Advocates create demands for city leaders amid ordered evacuation of homeless camp

CINCINNATI -- Advocates of people experiencing homelessness created a list of demands for city leaders amid an ordered evacuation of a homeless camp under a Downtown overpass. 

City officials say the homeless camp, near Third and Plum streets, has become a health and safety hazard and should be cleaned up by week's end. People living beneath the overpass were notified Monday that they need to evacuate. 

Leaders from Maslow’s Army and the Greater Cincinnati Homeless Coalition created a list of demands, which they will present to City Manager Patrick Duhaney and Councilwoman Tamaya Dennard at 2 p.m. 

Among those demands are permanent, safe housing options for people experiencing homelessness, as well as more access to public restrooms and trash cans Downtown. 

In a memo released Monday, Acting City Manager Patrick Duhaney framed the evacuation as the first step in a long process to help the people living in the camp get into permanent housing.

A man who goes by Bison, the mayor of one of the camps, will also meet with city leaders Tuesday afternoon. He said his biggest concern is “that everybody gets what they need.”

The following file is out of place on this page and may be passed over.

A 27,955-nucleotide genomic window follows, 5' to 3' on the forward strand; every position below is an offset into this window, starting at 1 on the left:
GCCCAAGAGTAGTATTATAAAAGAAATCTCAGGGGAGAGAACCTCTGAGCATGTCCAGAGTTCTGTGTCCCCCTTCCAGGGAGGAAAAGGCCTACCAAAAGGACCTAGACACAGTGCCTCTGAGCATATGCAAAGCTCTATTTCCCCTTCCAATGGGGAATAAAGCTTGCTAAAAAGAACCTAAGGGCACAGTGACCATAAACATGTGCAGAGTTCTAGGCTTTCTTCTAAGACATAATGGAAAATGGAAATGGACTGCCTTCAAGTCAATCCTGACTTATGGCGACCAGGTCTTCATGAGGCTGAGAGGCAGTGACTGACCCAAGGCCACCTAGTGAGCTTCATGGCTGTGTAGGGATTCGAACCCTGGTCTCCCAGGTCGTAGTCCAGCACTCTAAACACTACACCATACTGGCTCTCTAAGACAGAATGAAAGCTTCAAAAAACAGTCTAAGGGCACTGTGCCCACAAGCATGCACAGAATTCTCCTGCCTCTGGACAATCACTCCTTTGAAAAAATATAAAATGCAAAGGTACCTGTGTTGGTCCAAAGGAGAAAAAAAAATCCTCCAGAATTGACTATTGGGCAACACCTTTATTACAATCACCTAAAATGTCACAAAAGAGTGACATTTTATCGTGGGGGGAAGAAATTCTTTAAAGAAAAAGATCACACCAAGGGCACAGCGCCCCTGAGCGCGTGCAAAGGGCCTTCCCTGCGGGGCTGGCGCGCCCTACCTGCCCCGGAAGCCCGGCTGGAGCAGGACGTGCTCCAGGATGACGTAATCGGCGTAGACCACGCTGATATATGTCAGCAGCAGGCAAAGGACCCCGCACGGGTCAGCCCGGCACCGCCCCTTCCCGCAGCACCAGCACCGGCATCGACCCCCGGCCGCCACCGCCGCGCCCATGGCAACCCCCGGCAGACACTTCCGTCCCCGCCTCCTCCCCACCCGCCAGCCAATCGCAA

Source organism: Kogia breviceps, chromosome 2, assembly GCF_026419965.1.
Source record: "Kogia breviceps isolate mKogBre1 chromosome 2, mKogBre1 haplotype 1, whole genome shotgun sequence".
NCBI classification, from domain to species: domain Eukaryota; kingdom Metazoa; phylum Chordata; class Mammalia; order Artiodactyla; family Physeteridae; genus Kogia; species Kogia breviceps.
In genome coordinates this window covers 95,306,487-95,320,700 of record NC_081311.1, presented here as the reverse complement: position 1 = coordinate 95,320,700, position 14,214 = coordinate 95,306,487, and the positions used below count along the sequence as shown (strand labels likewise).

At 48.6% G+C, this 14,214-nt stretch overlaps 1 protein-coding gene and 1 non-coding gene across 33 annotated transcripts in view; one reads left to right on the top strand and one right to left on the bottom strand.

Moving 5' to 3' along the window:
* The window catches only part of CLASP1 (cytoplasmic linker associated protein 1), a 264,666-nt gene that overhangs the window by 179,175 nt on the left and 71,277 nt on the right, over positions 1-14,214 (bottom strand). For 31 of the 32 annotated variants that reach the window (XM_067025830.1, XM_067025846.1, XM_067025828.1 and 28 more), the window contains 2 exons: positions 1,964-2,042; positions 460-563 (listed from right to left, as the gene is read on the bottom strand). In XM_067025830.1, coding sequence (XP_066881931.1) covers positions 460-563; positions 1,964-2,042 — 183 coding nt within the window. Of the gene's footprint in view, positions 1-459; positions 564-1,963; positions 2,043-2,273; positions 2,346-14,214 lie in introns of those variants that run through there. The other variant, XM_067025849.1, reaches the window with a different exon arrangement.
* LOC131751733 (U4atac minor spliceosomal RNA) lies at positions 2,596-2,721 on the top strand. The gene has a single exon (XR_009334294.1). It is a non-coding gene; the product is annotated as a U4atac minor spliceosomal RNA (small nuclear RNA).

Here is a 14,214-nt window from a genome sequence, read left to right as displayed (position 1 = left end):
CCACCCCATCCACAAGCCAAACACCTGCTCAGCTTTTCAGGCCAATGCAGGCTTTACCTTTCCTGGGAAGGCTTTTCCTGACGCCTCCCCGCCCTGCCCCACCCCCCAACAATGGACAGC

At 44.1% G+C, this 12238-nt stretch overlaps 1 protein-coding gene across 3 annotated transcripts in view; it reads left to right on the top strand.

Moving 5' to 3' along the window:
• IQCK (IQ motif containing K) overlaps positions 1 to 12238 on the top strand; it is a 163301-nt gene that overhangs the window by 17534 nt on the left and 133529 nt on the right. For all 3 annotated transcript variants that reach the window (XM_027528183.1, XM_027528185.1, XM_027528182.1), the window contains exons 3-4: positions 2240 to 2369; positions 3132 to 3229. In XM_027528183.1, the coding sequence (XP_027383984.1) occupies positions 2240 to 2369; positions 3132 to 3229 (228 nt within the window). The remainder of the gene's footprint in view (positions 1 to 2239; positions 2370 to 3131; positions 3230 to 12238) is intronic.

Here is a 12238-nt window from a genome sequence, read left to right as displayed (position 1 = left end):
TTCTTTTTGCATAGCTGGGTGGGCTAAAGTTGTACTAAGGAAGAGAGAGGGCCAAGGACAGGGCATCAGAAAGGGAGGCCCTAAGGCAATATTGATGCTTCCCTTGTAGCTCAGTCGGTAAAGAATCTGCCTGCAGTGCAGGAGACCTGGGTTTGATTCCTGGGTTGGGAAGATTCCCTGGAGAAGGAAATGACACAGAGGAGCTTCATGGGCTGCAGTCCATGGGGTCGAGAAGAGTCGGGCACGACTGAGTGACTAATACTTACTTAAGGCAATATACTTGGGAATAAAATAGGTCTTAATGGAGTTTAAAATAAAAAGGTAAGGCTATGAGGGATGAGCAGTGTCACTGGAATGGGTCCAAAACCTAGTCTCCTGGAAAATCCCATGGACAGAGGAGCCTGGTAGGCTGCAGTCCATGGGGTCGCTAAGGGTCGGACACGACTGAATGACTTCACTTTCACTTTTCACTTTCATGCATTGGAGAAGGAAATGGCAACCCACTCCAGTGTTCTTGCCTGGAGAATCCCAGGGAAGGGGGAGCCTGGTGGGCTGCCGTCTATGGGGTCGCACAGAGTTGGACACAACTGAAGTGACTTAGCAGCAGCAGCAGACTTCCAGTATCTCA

“That people who want housing get their housing, that people who want safer spots to live get safer spots and that the people who need mental help get mental help,” Bison said. 

Kevin Finn, the CEO of Strategies to End Homelessness, said the city had not discussed expanding shelter capacity with any of the organizations listed in Duhaney's memo as of Sunday, the day before Duhaney released his memo.

A spokesman for Duhaney said city officials are confident there will be enough shelter beds Friday night for everyone who gets displaced from the encampment. The city plans to fund a temporary shelter until the people can be placed in permanent housing, Duhaney's memo said.

In an email to WCPO Tuesday afternoon, spokesman Casey Weldon wrote that:

  • The temporary shelter will be located at Prince of Peace Church on Race Street in Over-the-Rhine.
  • The shelter will be able to house as many as 44 people displaced by the cleanup of the encampment. The city estimates there are 40 people staying at the encampment now.
  • The temporary shelter will cost no more than $62,000 for up to eight weeks.
  • Money for the short-term shelter will come from the city manager's Obligations Fund.
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